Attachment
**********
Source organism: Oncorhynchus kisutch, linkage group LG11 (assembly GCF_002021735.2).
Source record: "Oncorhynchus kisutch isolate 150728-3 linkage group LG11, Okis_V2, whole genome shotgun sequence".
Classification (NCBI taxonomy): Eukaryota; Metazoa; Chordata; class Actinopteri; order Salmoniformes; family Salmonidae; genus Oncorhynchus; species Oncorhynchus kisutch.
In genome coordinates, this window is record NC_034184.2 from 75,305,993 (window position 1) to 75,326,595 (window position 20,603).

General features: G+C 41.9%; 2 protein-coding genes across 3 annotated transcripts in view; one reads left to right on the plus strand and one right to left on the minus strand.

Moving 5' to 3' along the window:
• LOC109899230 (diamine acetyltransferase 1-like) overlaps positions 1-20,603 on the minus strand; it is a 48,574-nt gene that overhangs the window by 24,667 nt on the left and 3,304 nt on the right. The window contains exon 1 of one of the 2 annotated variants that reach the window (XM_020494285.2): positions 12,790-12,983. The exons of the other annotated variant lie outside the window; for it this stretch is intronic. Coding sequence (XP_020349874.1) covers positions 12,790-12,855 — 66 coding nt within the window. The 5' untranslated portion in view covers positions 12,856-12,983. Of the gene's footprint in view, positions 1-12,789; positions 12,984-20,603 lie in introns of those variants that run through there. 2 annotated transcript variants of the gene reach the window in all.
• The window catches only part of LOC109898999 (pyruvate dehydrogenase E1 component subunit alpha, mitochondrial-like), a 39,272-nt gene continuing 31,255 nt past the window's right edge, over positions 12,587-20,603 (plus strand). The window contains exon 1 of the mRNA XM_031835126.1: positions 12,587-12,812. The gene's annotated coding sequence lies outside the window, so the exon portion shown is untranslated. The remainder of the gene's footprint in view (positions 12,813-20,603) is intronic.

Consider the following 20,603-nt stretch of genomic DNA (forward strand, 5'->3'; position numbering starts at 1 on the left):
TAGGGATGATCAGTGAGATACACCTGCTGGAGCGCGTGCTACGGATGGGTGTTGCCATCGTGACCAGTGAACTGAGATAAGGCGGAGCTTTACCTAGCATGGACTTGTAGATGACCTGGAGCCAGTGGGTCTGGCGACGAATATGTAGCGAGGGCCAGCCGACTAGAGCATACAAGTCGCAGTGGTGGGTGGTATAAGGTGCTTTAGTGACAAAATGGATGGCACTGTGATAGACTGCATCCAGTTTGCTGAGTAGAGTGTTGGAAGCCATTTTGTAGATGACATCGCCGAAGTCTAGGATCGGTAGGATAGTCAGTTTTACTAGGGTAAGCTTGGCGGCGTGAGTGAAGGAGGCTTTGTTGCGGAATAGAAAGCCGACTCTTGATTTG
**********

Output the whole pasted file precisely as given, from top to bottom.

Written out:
Source organism: Oncorhynchus kisutch, linkage group LG11 (assembly GCF_002021735.2).
Source record: "Oncorhynchus kisutch isolate 150728-3 linkage group LG11, Okis_V2, whole genome shotgun sequence".
Classification (NCBI taxonomy): Eukaryota; Metazoa; Chordata; class Actinopteri; order Salmoniformes; family Salmonidae; genus Oncorhynchus; species Oncorhynchus kisutch.
In genome coordinates, this window is record NC_034184.2 from 75,305,993 (window position 1) to 75,326,595 (window position 20,603).

General features: G+C 41.9%; 2 protein-coding genes across 3 annotated transcripts in view; one reads left to right on the plus strand and one right to left on the minus strand.

Moving 5' to 3' along the window:
• LOC109899230 (diamine acetyltransferase 1-like) overlaps positions 1-20,603 on the minus strand; it is a 48,574-nt gene that overhangs the window by 24,667 nt on the left and 3,304 nt on the right. The window contains exon 1 of one of the 2 annotated variants that reach the window (XM_020494285.2): positions 12,790-12,983. The exons of the other annotated variant lie outside the window; for it this stretch is intronic. Coding sequence (XP_020349874.1) covers positions 12,790-12,855 — 66 coding nt within the window. The 5' untranslated portion in view covers positions 12,856-12,983. Of the gene's footprint in view, positions 1-12,789; positions 12,984-20,603 lie in introns of those variants that run through there. 2 annotated transcript variants of the gene reach the window in all.
• The window catches only part of LOC109898999 (pyruvate dehydrogenase E1 component subunit alpha, mitochondrial-like), a 39,272-nt gene continuing 31,255 nt past the window's right edge, over positions 12,587-20,603 (plus strand). The window contains exon 1 of the mRNA XM_031835126.1: positions 12,587-12,812. The gene's annotated coding sequence lies outside the window, so the exon portion shown is untranslated. The remainder of the gene's footprint in view (positions 12,813-20,603) is intronic.

Consider the following 20,603-nt stretch of genomic DNA (forward strand, 5'->3'; position numbering starts at 1 on the left):
TAGGGATGATCAGTGAGATACACCTGCTGGAGCGCGTGCTACGGATGGGTGTTGCCATCGTGACCAGTGAACTGAGATAAGGCGGAGCTTTACCTAGCATGGACTTGTAGATGACCTGGAGCCAGTGGGTCTGGCGACGAATATGTAGCGAGGGCCAGCCGACTAGAGCATACAAGTCGCAGTGGTGGGTGGTATAAGGTGCTTTAGTGACAAAATGGATGGCACTGTGATAGACTGCATCCAGTTTGCTGAGTAGAGTGTTGGAAGCCATTTTGTAGATGACATCGCCGAAGTCTAGGATCGGTAGGATAGTCAGTTTTACTAGGGTAAGCTTGGCGGCGTGAGTGAAGGAGGCTTTGTTGCGGAATAGAAAGCCGACTCTTGATTTG